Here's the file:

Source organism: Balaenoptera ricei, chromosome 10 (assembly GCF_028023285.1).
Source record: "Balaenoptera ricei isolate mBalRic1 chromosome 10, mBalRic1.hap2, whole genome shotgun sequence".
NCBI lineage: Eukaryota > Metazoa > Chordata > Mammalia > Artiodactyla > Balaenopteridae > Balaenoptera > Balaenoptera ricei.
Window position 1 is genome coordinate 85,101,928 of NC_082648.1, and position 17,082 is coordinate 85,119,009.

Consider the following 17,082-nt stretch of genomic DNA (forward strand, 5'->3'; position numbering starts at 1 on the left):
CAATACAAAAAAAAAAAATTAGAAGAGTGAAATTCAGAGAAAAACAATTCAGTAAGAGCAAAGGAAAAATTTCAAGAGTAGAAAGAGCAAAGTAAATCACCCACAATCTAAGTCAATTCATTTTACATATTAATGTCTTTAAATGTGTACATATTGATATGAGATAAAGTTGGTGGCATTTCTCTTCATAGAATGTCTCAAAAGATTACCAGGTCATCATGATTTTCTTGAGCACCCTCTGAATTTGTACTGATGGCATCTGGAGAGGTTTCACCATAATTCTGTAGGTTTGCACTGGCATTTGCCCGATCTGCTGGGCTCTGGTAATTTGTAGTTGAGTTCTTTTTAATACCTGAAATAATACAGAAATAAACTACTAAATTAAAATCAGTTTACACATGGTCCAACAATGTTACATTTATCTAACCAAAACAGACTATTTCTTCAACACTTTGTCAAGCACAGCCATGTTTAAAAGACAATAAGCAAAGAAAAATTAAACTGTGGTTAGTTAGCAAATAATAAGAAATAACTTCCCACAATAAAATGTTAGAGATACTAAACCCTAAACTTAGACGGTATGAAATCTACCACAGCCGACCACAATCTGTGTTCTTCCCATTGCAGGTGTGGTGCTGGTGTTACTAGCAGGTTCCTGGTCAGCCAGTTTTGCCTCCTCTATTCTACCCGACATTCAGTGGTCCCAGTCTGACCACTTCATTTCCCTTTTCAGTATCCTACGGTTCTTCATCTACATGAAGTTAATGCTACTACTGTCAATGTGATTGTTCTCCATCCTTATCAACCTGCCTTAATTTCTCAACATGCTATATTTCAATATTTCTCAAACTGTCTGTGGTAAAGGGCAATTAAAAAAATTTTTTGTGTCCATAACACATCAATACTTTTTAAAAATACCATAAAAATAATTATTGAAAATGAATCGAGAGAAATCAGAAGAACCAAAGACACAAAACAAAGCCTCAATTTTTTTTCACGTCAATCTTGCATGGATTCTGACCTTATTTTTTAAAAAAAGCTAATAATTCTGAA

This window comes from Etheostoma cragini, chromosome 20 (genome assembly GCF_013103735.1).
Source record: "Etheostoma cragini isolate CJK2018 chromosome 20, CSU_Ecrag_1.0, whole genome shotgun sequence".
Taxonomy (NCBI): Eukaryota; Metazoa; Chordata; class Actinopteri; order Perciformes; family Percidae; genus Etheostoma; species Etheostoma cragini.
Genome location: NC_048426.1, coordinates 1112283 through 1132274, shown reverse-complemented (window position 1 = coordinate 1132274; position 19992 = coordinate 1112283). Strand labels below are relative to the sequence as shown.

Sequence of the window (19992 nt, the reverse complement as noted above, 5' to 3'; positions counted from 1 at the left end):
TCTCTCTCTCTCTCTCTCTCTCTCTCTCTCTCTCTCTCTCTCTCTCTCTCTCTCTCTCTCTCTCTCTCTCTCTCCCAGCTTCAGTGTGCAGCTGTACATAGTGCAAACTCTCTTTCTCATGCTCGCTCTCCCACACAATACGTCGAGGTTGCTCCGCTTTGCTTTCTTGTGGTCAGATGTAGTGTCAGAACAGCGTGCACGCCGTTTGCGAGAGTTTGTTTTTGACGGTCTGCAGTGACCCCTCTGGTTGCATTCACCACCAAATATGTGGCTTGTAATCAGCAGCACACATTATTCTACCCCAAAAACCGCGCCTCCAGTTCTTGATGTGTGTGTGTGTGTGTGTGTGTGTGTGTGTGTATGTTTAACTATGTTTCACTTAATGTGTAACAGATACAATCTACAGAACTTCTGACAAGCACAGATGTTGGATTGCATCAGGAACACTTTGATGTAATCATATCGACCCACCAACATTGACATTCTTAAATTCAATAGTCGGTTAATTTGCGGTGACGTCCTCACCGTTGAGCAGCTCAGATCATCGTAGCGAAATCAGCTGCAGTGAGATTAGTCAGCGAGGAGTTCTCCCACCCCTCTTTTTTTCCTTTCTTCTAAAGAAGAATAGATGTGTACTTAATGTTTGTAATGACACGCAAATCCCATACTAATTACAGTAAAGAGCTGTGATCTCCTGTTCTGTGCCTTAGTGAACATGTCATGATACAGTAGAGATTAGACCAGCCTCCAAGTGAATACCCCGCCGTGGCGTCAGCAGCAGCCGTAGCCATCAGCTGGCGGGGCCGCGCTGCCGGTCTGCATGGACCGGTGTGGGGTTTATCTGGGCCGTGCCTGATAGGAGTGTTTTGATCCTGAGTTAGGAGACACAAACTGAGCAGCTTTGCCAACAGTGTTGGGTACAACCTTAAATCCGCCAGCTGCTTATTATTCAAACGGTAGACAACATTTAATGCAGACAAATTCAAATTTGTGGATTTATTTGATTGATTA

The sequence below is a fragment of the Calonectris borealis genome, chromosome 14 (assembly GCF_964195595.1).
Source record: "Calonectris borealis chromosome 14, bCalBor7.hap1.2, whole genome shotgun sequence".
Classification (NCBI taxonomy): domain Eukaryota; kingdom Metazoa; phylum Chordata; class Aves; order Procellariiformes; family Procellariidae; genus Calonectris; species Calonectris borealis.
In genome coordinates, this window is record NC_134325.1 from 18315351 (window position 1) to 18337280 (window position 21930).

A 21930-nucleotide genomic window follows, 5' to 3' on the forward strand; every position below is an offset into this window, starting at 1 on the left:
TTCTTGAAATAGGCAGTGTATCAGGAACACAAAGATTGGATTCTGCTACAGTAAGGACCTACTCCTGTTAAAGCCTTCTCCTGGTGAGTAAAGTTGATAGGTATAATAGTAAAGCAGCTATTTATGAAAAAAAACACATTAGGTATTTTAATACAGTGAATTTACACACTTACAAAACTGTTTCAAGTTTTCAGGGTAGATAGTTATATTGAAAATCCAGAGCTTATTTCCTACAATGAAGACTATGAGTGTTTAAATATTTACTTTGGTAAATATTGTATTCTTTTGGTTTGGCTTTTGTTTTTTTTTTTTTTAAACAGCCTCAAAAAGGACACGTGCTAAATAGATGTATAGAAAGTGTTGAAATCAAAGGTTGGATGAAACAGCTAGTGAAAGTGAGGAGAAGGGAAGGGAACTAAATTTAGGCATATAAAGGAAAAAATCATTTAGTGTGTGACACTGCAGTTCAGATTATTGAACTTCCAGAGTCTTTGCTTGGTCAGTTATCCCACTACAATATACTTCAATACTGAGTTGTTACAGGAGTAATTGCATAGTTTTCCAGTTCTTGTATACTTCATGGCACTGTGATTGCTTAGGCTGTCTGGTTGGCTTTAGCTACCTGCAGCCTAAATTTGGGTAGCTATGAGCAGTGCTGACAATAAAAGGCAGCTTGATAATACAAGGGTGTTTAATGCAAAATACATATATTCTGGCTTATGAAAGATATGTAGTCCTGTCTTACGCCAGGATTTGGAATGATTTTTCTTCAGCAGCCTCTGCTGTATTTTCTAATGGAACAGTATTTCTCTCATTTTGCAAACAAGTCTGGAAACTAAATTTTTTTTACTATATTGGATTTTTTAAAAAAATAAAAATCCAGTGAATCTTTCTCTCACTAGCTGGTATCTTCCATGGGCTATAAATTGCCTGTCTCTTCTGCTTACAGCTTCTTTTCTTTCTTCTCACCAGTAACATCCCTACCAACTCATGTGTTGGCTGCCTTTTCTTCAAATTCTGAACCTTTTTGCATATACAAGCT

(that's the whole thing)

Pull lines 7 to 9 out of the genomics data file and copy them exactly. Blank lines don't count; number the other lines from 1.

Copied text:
This window comes from Etheostoma cragini, chromosome 20 (genome assembly GCF_013103735.1).
Source record: "Etheostoma cragini isolate CJK2018 chromosome 20, CSU_Ecrag_1.0, whole genome shotgun sequence".
Taxonomy (NCBI): Eukaryota; Metazoa; Chordata; class Actinopteri; order Perciformes; family Percidae; genus Etheostoma; species Etheostoma cragini.